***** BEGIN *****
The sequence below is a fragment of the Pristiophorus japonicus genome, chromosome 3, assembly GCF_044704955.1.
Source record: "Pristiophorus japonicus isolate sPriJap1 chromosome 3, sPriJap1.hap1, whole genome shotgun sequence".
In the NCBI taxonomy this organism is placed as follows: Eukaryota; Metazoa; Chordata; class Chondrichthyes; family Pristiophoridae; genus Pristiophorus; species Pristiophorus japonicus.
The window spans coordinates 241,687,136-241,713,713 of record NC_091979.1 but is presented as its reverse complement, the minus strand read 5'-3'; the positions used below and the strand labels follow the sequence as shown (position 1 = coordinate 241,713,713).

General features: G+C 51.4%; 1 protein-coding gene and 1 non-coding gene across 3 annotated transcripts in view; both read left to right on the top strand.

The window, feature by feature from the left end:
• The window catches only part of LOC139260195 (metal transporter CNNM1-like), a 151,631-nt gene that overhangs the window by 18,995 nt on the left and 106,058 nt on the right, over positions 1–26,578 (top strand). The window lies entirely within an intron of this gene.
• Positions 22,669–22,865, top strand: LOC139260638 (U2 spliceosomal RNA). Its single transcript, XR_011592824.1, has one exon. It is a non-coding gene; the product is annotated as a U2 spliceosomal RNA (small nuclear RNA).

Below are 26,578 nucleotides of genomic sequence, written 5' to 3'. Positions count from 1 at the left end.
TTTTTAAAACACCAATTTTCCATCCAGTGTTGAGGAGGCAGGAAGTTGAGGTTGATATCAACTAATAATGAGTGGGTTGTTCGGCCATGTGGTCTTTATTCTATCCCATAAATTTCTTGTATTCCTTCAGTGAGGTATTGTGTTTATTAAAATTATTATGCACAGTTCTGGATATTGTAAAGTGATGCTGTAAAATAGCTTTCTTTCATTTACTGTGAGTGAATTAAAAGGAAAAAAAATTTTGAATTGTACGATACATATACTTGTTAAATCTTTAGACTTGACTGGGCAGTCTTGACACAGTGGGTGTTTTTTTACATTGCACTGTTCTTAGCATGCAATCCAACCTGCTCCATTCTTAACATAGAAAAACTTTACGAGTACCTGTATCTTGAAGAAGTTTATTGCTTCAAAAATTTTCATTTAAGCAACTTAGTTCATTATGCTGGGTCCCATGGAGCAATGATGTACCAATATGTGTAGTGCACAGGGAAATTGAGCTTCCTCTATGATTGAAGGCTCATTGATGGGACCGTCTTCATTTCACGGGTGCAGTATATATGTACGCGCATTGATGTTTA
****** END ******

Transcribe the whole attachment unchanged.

The sequence below is a fragment of the Pristiophorus japonicus genome, chromosome 3, assembly GCF_044704955.1.
Source record: "Pristiophorus japonicus isolate sPriJap1 chromosome 3, sPriJap1.hap1, whole genome shotgun sequence".
In the NCBI taxonomy this organism is placed as follows: Eukaryota; Metazoa; Chordata; class Chondrichthyes; family Pristiophoridae; genus Pristiophorus; species Pristiophorus japonicus.
The window spans coordinates 241,687,136-241,713,713 of record NC_091979.1 but is presented as its reverse complement, the minus strand read 5'-3'; the positions used below and the strand labels follow the sequence as shown (position 1 = coordinate 241,713,713).

General features: G+C 51.4%; 1 protein-coding gene and 1 non-coding gene across 3 annotated transcripts in view; both read left to right on the top strand.

The window, feature by feature from the left end:
• The window catches only part of LOC139260195 (metal transporter CNNM1-like), a 151,631-nt gene that overhangs the window by 18,995 nt on the left and 106,058 nt on the right, over positions 1–26,578 (top strand). The window lies entirely within an intron of this gene.
• Positions 22,669–22,865, top strand: LOC139260638 (U2 spliceosomal RNA). Its single transcript, XR_011592824.1, has one exon. It is a non-coding gene; the product is annotated as a U2 spliceosomal RNA (small nuclear RNA).

Below are 26,578 nucleotides of genomic sequence, written 5' to 3'. Positions count from 1 at the left end.
TTTTTAAAACACCAATTTTCCATCCAGTGTTGAGGAGGCAGGAAGTTGAGGTTGATATCAACTAATAATGAGTGGGTTGTTCGGCCATGTGGTCTTTATTCTATCCCATAAATTTCTTGTATTCCTTCAGTGAGGTATTGTGTTTATTAAAATTATTATGCACAGTTCTGGATATTGTAAAGTGATGCTGTAAAATAGCTTTCTTTCATTTACTGTGAGTGAATTAAAAGGAAAAAAAATTTTGAATTGTACGATACATATACTTGTTAAATCTTTAGACTTGACTGGGCAGTCTTGACACAGTGGGTGTTTTTTTACATTGCACTGTTCTTAGCATGCAATCCAACCTGCTCCATTCTTAACATAGAAAAACTTTACGAGTACCTGTATCTTGAAGAAGTTTATTGCTTCAAAAATTTTCATTTAAGCAACTTAGTTCATTATGCTGGGTCCCATGGAGCAATGATGTACCAATATGTGTAGTGCACAGGGAAATTGAGCTTCCTCTATGATTGAAGGCTCATTGATGGGACCGTCTTCATTTCACGGGTGCAGTATATATGTACGCGCATTGATGTTTA